Please wait a minute...
Clinical and Experimental Obstetrics & Gynecology  2021, Vol. 48 Issue (3): 509-513    DOI: 10.31083/j.ceog.2021.03.2325
Original Research Previous articles | Next articles
The role of salivary progesterone and cervical length measurement in predicting risk of spontaneous preterm birth
Sara Oday1, Maysoon Sharief2, *()
1Department of Gynecology and Obstetrics, Maternity and Child Hospital, 42001 Basrah, Iraq
2Department of Gynecology and Obstetrics, College of Medicine, University of Basrah, 42001 Basrah, Iraq
Download:  PDF(109KB)  ( 63 ) Full text   ( 11 )
Export:  BibTeX | EndNote (RIS)      
Abstract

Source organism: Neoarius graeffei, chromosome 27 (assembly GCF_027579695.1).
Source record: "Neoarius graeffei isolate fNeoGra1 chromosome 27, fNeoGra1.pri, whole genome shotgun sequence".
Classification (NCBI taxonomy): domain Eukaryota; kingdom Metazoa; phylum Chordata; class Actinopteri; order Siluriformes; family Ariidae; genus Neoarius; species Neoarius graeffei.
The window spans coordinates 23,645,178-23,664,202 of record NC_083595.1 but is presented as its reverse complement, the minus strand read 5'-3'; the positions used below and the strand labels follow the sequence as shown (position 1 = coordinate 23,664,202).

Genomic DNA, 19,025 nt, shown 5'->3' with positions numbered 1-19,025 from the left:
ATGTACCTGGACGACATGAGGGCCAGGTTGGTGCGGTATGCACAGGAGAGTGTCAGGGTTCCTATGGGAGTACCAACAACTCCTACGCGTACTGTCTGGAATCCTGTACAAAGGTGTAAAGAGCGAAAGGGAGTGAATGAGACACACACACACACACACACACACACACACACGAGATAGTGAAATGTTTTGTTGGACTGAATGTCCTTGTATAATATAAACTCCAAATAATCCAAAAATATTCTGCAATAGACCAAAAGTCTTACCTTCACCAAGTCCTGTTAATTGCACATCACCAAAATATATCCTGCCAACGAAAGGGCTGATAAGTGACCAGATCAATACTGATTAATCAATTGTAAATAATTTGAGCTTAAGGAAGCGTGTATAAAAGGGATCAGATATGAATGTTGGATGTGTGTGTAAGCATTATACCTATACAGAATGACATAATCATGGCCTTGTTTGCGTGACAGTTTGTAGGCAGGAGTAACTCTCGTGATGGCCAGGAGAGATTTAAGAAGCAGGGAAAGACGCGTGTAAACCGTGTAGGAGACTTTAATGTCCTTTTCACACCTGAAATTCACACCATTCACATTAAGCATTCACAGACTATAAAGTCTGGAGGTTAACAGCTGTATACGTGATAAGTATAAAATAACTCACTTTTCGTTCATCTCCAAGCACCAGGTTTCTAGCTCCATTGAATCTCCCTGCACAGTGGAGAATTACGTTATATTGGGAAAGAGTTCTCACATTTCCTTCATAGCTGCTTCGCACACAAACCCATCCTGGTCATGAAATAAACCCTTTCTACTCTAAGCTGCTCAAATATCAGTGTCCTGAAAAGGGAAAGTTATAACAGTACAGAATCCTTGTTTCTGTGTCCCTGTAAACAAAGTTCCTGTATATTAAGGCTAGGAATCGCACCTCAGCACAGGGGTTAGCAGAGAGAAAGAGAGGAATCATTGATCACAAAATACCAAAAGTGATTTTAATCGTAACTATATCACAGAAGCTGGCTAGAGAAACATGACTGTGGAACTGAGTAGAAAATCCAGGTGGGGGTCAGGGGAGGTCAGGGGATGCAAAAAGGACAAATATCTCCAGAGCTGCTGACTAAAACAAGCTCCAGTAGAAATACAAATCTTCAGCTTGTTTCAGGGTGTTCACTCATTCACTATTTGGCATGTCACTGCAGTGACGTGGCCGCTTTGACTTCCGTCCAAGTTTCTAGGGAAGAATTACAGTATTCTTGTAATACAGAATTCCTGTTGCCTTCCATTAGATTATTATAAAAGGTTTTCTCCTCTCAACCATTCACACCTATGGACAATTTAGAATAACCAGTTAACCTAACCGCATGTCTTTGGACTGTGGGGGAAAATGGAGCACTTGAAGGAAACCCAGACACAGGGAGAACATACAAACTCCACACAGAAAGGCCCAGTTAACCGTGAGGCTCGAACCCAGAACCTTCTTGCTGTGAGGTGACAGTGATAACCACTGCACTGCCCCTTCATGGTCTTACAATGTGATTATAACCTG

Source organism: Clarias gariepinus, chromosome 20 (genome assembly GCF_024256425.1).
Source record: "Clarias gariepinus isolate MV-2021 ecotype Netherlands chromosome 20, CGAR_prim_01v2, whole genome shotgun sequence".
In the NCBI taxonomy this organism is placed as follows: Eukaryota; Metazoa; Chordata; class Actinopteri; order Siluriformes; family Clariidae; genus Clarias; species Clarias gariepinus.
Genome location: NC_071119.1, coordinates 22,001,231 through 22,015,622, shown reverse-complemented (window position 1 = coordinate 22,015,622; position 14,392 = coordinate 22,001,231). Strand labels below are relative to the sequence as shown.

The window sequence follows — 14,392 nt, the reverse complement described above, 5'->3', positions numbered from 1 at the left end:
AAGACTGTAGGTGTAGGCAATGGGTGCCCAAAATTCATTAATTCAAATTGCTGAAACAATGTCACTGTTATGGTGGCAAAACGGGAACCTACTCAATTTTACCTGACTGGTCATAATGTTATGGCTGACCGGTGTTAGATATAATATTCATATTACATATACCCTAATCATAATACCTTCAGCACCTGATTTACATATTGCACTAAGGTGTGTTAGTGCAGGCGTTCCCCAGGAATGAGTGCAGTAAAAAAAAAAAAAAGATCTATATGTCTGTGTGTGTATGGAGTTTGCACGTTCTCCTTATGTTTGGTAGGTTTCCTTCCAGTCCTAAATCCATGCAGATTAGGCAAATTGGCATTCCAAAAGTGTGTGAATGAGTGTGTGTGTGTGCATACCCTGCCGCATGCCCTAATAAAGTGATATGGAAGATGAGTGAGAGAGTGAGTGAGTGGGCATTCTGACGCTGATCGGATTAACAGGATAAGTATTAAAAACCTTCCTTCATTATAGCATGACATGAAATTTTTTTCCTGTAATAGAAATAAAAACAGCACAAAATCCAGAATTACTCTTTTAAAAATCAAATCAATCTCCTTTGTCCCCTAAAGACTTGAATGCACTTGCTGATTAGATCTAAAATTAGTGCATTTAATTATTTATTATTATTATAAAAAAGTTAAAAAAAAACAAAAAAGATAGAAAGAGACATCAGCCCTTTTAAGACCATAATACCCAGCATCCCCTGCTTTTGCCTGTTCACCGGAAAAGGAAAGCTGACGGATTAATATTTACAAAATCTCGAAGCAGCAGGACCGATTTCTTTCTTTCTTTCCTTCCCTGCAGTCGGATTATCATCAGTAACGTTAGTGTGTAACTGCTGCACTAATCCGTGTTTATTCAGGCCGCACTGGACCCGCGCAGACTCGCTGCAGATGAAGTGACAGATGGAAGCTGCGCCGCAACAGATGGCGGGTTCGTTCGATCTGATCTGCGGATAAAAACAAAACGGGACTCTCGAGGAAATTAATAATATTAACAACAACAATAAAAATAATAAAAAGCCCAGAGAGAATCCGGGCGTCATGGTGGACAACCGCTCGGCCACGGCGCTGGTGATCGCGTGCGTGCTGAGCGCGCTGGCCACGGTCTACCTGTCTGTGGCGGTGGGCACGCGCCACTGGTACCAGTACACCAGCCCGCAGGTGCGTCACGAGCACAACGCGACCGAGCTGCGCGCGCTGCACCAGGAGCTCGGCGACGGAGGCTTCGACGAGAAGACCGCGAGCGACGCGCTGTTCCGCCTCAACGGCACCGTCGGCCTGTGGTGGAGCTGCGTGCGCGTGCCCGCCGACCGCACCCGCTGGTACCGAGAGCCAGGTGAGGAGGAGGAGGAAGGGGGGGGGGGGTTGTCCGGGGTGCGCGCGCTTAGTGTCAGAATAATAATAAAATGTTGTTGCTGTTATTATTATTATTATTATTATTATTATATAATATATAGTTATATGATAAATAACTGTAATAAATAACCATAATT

Background: Neonatal mortality and neonatal morbidity are increased by preterm birth. Researchers have assessed various biochemical and biophysical markers to predict women at risk for preterm birth in order to decrease its incidence, prevent complications and improve survival rate for infants. Objective: To evaluate the prediction of spontaneous preterm birth by estimation of salivary progesterone levels and by serial measurements of cervical length. Patients and methods: A prospective study was carried out at the Maternity and Child Hospital, Basrah, Iraq. Symptomless women (n = 40) with a single fetus, and with a preterm birth, preterm rupture of membranes, or late spontaneous miscarriage (at 20–28 weeks of pregnancy), were recruited from the outpatient clinic at 24–28 weeks of gestation and were retested after 4 weeks. At each visit, three salivary samples were collected and assessed for their progesterone level using ELISA. Transvaginal sonography was used for cervical length estimation. Results: Of the 40 women, 9 were delivered at term (i.e., after 37 weeks). Their mean pregnancy duration at time of parturition was (38 ± 2) weeks. The other 31 women underwent preterm birth, 13 cases with early preterm (≥24–34 weeks) and 18 cases with late preterm (>34–37 weeks). The mean levels of salivary progesterone for the term group at the first visit (24–28 weeks) and the 2nd visit (28–34 weeks) were 797.2 pg/mL and 899.4 pg/mL respectively. The mean levels of salivary progesterone in the preterm group at the first visit and 2nd visit were 344.2 pg/mL and 257.3 pg/mL respectively. The difference between the term and preterm birth groups was statistically significant (P = 0.04). There were significant differences regarding cervical length measurement between the preterm delivery groups and the term delivery group. Conclusion: Both low salivary progesterone concentrations and low cervical length can be applied for predicting preterm birth in asymptomatic at-risk women.